Ibiba Don Pedro
Award-winning journalist, Ibiba Don Pedro, is the publisher of Rivers based The National Point Weekly. In this chat with The Guardian, she explained how she branched into publishing to continue her love for journalism.
What was the vision that moved you the way of publishing?
In a sense, my getting involved with setting up, managing National Point weekly in partnership with other public interest journalists and activists including originally, late Oronto Douglas was inevitable. I have always been a crusader for the development of the Niger Delta from the day in June 1994 on my very first reportorial assignment in the Niger Delta. I was sent to cover the Ogoni crisis by The African Guardian magazine, along with my colleagues Gbemiga Ogunleye and Andrew Okungbowa following the killing of the 4 Ogoni chiefs.
We stepped into Ogoni and got to communities where in broad daylight, I saw neither humans nor animals. It was horrifying. It was like stepping into a ghost town. I became hooked to the Niger Delta and its issues. I always say, I would rather be part of the resolution of the crisis there, than profit from it. The sort of crusading journalism that I practice with my passions, can only find full expression when I command my space where my advocacy wouldn’t clash with any media manager’s pecuniary considerations.
Also, the ultimate dream of every journalist with entrepreneurial spirit is to run their own show I suppose. Moreover, being the sort of very independent minded person that I am, I needed the freedom and control to publish and be damned if need be. I always like to push myself to the edge, in order to achieve results. I always felt the bigger media houses, the national media, spread thin as they are, have not really done justice to the Niger Delta issue. There’s a sense in which even with the best of intentions, no media outlet has covered the Niger Delta, its people and issues, with the depth and consistency I would like to see. The Guardian newspaper coverage and pioneering effort in the area is still unmatched.
Then, till this day I feel hurt that one of my very first investigative reports on the violent crisis in Nembe-Ogbolomabiri/ Bassambiri in Bayelsa state in late 1997 following the siting, then relocation of a local Government headquarters that tore the Nembe people apart, was not published when I returned to the newsroom. This was after a challenging reportorial trip where I almost lost my life, made me resolve to run my own newspaper, free from unnecessary censorship and damn the consequences. I remember asking Mr. Femi Kusa why and he did his best to explain to me that the government of Abacha wanted to keep a lid on reports of conflict in the Niger Delta.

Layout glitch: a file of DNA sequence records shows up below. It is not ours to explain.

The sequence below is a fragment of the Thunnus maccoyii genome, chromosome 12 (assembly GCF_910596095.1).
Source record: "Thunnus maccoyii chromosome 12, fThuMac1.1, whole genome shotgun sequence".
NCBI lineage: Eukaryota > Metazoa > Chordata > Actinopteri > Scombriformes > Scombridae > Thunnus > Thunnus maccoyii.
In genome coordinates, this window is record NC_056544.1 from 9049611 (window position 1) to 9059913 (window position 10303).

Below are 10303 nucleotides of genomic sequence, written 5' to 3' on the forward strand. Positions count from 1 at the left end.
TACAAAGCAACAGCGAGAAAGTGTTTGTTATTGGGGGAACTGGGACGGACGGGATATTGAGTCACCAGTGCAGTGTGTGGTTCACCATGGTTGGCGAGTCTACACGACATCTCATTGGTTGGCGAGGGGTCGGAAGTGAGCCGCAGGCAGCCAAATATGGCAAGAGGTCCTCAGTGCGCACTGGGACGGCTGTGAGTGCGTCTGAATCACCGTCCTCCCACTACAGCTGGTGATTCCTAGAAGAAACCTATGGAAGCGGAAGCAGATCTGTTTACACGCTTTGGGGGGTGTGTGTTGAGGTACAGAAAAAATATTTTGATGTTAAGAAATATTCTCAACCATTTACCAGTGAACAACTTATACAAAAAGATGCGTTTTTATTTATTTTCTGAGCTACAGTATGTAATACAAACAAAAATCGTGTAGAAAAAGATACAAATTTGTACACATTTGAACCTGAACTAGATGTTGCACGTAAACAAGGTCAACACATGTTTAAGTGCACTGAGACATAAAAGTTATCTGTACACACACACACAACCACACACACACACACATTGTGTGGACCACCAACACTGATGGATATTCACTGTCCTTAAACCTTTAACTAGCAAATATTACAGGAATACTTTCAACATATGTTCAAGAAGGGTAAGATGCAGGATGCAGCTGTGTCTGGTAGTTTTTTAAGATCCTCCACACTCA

What are some of the challenges you encounter as you publish, and how do you get over them?
When you love what you do, the rest is easy. Truth be told, we were naïve and thought we could get the business financially stable in a few years, starting small and running on our passion. But reality soon hit. We do different businesses to keep going. In an economy that is not based on manufacturing, its tough going for anyone who seeks to publish in this country, holding on to what’s left of your ideals. We learn every day and have had our fingers burnt trying things to keep afloat. But, absolutely no regrets deciding to do a regional newspaper focused on the Niger Delta. We’re more online now and the load is a little easier. We have managed to keep the business going without getting lost in the pocket folds of some politicians unlike the operators of many newspapers.